Professor Hywel Francis: the best weapon is the weapon of knowledge
To mark the announcement of our 2019 cohort of Fellows, earlier this year we invited some of those elected to reflect on their career to date.
Below, you can find details of one such Fellow.
With both academic and parliamentary experience, Professor Hywel Francis has contributed to many areas of learning. His accomplishments include expertise in social and oral history and adult education, and occupying leadership roles within public life in Wales. He works “as a historian, adult educator and political activist to develop strategies based on the universal values, social justice and social solidarity”. This aim, he told us, was first inspired by “the sacrifices and values of [his] parents and their community to achieve a better life for their children through public service”.
Professor Francis worked as a Professor of Continuing Education at Swansea University until 2001, when he entered Parliament as a representative for Aberafan. Whilst at Swansea, Professor Francis produced ground-breaking work in twentieth-century social history in Wales and pioneered widening access strategies for part-time adult students.
He also founded the South Wales Miners’ Library in 1973, which houses material collected by the South Wales Coalfield History Project and is one of Professor Francis’ proudest achievements.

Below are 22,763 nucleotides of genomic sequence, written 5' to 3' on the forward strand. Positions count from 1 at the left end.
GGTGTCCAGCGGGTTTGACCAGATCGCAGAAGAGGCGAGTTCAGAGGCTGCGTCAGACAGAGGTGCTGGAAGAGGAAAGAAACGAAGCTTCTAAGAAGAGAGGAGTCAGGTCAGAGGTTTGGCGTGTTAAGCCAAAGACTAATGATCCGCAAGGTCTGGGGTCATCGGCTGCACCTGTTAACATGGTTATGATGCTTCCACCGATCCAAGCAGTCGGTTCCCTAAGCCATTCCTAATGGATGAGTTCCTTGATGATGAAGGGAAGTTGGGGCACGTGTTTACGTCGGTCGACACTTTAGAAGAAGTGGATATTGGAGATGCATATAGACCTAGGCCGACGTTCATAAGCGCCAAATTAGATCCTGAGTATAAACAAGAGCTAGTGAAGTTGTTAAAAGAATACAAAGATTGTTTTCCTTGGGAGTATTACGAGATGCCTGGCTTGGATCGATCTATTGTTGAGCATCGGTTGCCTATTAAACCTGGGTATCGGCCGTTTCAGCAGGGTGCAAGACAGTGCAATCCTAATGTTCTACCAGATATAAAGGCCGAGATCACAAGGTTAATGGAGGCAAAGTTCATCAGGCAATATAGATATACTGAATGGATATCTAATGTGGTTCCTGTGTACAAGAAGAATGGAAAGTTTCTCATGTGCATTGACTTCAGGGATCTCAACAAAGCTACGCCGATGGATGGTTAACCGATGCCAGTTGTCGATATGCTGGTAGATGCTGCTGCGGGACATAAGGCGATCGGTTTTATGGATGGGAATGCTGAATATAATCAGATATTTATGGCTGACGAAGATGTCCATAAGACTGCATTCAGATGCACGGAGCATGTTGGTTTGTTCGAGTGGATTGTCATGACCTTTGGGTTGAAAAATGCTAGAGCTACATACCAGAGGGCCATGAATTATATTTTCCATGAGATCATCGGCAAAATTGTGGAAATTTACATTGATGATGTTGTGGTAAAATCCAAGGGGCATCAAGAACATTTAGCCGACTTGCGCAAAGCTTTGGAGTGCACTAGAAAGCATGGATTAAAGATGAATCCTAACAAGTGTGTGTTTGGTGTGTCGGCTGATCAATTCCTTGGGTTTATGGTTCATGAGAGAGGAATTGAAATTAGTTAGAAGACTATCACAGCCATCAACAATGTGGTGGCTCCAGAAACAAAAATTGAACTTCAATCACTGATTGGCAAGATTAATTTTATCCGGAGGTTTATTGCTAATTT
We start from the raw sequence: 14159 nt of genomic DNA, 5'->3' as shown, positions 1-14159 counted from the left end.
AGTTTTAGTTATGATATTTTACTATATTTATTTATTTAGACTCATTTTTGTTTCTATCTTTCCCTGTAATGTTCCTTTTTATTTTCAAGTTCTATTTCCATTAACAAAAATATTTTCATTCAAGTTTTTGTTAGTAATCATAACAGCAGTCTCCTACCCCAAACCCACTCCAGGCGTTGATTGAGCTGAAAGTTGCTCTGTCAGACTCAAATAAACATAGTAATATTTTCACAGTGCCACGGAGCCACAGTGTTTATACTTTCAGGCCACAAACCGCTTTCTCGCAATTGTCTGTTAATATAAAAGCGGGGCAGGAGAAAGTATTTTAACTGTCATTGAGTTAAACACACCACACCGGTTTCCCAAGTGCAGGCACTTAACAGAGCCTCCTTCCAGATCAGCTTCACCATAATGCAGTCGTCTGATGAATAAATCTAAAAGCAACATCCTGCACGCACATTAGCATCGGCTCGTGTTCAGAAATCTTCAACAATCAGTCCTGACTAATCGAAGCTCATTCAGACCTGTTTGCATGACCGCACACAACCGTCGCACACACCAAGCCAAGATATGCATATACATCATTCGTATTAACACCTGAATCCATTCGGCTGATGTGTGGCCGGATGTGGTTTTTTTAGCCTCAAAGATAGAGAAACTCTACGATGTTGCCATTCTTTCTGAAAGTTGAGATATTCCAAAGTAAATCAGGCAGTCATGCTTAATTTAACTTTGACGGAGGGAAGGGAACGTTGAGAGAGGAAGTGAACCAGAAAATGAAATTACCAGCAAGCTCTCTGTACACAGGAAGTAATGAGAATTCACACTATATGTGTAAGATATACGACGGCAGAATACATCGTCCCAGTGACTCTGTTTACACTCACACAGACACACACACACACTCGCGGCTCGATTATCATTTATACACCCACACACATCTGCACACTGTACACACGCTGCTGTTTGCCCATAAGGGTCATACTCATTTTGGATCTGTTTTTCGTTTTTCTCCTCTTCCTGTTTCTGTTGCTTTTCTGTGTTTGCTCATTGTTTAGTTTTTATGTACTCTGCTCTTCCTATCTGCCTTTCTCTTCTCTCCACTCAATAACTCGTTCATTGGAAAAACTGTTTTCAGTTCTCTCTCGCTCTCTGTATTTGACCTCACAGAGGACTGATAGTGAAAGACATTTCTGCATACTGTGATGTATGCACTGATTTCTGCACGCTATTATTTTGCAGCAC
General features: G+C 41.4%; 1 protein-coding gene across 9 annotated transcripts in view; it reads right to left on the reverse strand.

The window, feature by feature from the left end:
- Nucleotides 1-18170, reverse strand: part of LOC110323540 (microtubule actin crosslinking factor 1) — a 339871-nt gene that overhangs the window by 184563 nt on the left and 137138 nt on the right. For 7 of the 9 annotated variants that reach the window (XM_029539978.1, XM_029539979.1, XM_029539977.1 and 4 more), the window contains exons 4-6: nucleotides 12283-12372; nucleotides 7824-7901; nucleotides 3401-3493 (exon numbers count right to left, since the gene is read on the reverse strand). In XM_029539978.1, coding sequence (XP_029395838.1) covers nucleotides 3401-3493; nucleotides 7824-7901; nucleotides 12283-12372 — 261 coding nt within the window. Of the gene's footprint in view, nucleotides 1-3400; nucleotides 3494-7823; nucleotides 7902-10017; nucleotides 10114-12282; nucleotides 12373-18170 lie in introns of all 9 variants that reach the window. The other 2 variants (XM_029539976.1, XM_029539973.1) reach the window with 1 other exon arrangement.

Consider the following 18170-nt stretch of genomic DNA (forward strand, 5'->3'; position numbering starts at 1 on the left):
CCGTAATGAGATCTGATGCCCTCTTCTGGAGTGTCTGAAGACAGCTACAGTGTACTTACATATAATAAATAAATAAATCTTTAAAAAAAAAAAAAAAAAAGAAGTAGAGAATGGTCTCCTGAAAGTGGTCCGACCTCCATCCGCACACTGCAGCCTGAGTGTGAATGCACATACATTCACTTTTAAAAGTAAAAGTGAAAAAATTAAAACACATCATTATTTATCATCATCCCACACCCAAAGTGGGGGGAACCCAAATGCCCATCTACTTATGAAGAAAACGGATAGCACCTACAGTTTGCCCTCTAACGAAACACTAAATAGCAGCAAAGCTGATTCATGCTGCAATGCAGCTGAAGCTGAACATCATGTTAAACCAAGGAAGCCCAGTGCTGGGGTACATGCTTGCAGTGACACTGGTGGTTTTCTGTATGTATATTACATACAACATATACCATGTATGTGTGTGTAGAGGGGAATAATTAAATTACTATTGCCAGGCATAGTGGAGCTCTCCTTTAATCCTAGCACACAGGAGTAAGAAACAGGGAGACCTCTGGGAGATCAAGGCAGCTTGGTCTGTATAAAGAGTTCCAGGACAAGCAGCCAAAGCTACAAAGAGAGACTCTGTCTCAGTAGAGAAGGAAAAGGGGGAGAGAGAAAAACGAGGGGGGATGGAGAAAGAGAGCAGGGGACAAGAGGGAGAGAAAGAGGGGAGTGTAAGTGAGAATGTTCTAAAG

Professor Francis was also involved in the creation of the Coalfield Archive, which has grown to become the Richard Burton Archives. He also helped establish the Welsh People’s History Society (Llafur), the Community University of the Valleys, the Bevan Foundation and the Wales Congress in Support of Mining Communities.
Professor Francis served as a Labour Member of Parliament from 2001-2015. During his time at Westminster, he chaired two important Parliament Select Committees: Welsh Affairs (2005-2010) and Human Rights (2010-2015). In his last year in Parliament, he was appointed Chair of Byw Nawr, the end-of-life care coalition in Wales which has achieved its objective of Welsh Government endorsement for its strategy of a ‘Compassionate Wales’. He was also made Honorary Parliamentary Patron of the adult learners’ body NIACE, chaired the All-Party Parliamentary Group on Archives and History and became Vice-President of Carers UK. His most important legislative achievement was the passing of his Carers (Equal Opportunities) Act in 2004, which is his other proudest achievement.
Since 2015, Professor Francis has returned to Swansea University as the strategic advisor for Archives, Regional Policy and Widening Access. His work over the years has focused on public engagement and linking academia with social justice, and he plans to continue to “work in solidarity with the people of Wales through [his] commitment to education and public service”. He is an example of how academic research and public service and engagement can be combined. We look forward to benefiting from his expertise and helping him with his desire to see the world of learning in Wales “breathe life into the Welsh adage ‘gorau arf, arf dysg’ – the best weapon is the weapon of knowledge”.